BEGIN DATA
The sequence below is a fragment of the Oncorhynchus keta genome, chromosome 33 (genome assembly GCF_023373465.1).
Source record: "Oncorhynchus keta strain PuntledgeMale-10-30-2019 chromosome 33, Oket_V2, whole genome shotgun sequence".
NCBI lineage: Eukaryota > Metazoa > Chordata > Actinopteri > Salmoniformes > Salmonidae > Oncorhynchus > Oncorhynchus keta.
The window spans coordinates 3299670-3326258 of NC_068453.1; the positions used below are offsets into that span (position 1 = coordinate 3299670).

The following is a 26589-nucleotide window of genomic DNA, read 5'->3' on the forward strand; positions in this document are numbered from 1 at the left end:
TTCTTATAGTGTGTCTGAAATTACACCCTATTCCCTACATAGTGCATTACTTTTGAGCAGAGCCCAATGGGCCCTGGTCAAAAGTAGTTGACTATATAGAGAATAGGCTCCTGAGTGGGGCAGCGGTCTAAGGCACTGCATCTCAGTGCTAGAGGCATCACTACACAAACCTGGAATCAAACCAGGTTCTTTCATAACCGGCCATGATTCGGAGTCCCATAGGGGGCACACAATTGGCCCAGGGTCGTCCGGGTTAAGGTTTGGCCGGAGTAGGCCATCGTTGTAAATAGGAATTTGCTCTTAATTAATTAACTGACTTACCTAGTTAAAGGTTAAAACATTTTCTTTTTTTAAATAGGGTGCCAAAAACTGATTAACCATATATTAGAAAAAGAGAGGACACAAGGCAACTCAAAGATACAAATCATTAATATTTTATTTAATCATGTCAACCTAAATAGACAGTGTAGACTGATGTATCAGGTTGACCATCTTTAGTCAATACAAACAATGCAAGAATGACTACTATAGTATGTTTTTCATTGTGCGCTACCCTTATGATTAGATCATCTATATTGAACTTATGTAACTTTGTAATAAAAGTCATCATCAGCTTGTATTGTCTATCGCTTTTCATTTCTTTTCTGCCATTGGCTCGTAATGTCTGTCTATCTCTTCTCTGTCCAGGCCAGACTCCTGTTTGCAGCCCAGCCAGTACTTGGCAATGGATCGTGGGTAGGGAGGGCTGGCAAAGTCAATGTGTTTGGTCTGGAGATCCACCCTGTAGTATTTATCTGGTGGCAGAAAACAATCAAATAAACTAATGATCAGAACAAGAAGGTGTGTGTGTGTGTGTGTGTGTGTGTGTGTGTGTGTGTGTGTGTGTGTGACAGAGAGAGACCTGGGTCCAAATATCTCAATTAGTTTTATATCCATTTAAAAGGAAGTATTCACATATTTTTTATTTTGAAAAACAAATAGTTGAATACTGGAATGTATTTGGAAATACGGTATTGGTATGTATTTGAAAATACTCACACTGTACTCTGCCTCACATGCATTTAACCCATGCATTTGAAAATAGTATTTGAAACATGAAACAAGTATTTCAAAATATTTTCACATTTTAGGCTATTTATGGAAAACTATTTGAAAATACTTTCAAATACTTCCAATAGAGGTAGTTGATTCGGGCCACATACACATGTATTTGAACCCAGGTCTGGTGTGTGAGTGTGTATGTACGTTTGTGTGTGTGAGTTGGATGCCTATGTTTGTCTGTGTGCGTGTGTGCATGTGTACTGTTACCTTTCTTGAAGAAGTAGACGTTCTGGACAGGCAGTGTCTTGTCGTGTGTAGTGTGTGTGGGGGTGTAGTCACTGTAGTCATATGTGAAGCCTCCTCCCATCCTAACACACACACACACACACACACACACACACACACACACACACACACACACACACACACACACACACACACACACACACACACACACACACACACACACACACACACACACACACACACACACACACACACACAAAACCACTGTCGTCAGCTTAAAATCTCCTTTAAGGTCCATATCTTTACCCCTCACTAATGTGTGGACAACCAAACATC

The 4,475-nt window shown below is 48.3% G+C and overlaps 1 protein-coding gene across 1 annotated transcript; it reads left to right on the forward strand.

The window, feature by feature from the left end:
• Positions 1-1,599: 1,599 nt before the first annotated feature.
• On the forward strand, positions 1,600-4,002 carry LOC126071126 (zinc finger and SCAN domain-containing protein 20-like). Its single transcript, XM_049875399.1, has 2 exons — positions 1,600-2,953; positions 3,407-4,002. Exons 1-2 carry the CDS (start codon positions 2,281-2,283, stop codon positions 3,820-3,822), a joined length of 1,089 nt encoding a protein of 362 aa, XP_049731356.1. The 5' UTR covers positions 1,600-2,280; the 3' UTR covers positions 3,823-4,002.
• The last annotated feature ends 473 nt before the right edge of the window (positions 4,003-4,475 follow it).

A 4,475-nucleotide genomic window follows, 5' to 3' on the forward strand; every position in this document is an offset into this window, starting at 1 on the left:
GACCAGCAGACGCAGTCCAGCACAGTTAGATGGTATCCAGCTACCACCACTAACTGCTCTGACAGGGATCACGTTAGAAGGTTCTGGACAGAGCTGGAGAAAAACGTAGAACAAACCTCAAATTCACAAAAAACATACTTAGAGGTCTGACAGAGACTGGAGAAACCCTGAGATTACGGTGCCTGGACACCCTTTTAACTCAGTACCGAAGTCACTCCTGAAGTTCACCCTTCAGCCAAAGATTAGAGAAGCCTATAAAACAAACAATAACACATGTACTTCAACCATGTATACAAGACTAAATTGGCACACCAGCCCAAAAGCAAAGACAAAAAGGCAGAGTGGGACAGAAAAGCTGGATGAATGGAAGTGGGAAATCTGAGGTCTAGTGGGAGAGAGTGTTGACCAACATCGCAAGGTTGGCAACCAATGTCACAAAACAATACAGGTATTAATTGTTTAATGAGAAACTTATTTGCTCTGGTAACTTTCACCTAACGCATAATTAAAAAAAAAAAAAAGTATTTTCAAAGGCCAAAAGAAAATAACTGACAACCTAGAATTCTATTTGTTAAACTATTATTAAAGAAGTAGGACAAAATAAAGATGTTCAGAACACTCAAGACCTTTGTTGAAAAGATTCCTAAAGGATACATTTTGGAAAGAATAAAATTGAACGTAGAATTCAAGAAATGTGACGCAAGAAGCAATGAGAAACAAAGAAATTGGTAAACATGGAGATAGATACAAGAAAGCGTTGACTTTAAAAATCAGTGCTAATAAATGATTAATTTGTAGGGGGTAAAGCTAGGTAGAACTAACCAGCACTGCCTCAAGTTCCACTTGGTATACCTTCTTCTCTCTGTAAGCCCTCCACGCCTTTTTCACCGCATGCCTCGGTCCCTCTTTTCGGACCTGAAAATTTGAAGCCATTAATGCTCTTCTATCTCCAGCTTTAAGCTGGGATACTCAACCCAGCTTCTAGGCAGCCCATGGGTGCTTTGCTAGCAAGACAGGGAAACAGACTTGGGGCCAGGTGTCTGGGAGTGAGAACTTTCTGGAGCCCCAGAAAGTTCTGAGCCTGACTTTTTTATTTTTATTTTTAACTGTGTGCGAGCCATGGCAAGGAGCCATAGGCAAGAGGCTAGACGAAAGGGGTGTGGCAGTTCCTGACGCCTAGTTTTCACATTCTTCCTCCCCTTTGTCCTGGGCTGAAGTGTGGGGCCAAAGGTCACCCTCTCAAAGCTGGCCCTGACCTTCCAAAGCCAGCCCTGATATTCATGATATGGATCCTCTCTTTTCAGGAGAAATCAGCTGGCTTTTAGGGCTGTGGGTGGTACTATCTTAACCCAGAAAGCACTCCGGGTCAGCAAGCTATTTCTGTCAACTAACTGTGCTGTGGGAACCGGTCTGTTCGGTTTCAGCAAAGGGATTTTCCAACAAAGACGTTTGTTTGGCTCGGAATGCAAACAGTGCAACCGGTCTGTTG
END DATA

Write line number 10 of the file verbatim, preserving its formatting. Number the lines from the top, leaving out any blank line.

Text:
• On the forward strand, positions 1,600-4,002 carry LOC126071126 (zinc finger and SCAN domain-containing protein 20-like). Its single transcript, XM_049875399.1, has 2 exons — positions 1,600-2,953; positions 3,407-4,002. Exons 1-2 carry the CDS (start codon positions 2,281-2,283, stop codon positions 3,820-3,822), a joined length of 1,089 nt encoding a protein of 362 aa, XP_049731356.1. The 5' UTR covers positions 1,600-2,280; the 3' UTR covers positions 3,823-4,002.